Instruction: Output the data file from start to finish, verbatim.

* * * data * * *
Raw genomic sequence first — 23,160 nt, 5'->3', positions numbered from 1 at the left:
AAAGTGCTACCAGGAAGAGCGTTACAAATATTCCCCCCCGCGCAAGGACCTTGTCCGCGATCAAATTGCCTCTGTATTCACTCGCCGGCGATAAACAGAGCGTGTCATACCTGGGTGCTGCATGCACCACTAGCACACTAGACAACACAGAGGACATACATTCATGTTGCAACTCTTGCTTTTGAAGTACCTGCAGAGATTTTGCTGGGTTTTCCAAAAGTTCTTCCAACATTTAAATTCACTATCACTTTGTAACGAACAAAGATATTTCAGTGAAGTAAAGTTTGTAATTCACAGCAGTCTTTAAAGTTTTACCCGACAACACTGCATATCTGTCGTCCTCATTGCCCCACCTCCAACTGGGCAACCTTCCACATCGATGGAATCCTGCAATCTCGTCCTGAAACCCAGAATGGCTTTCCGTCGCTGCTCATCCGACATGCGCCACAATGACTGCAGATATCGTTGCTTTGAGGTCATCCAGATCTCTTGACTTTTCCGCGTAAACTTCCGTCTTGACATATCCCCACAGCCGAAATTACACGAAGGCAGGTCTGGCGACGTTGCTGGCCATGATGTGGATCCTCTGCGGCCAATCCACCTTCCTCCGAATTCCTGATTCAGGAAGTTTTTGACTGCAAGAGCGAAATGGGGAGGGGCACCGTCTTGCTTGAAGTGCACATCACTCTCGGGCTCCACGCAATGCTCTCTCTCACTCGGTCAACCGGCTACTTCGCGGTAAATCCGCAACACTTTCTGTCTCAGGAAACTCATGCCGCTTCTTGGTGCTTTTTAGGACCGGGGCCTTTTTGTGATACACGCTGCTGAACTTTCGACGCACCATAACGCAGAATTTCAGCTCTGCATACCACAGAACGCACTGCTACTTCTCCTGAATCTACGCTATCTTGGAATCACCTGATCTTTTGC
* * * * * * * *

Raw genomic sequence first — 23,160 nt, 5'->3', positions numbered from 1 at the left:
AAAGTGCTACCAGGAAGAGCGTTACAAATATTCCCCCCCGCGCAAGGACCTTGTCCGCGATCAAATTGCCTCTGTATTCACTCGCCGGCGATAAACAGAGCGTGTCATACCTGGGTGCTGCATGCACCACTAGCACACTAGACAACACAGAGGACATACATTCATGTTGCAACTCTTGCTTTTGAAGTACCTGCAGAGATTTTGCTGGGTTTTCCAAAAGTTCTTCCAACATTTAAATTCACTATCACTTTGTAACGAACAAAGATATTTCAGTGAAGTAAAGTTTGTAATTCACAGCAGTCTTTAAAGTTTTACCCGACAACACTGCATATCTGTCGTCCTCATTGCCCCACCTCCAACTGGGCAACCTTCCACATCGATGGAATCCTGCAATCTCGTCCTGAAACCCAGAATGGCTTTCCGTCGCTGCTCATCCGACATGCGCCACAATGACTGCAGATATCGTTGCTTTGAGGTCATCCAGATCTCTTGACTTTTCCGCGTAAACTTCCGTCTTGACATATCCCCACAGCCGAAATTACACGAAGGCAGGTCTGGCGACGTTGCTGGCCATGATGTGGATCCTCTGCGGCCAATCCACCTTCCTCCGAATTCCTGATTCAGGAAGTTTTTGACTGCAAGAGCGAAATGGGGAGGGGCACCGTCTTGCTTGAAGTGCACATCACTCTCGGGCTCCACGCAATGCTCTCTCTCACTCGGTCAACCGGCTACTTCGCGGTAAATCCGCAACACTTTCTGTCTCAGGAAACTCATGCCGCTTCTTGGTGCTTTTTAGGACCGGGGCCTTTTTGTGATACACGCTGCTGAACTTTCGACGCACCATAACGCAGAATTTCAGCTCTGCATACCACAGAACGCACTGCTACTTCTCCTGAATCTACGCTATCTTGGAATCACCTGATCTTTTGC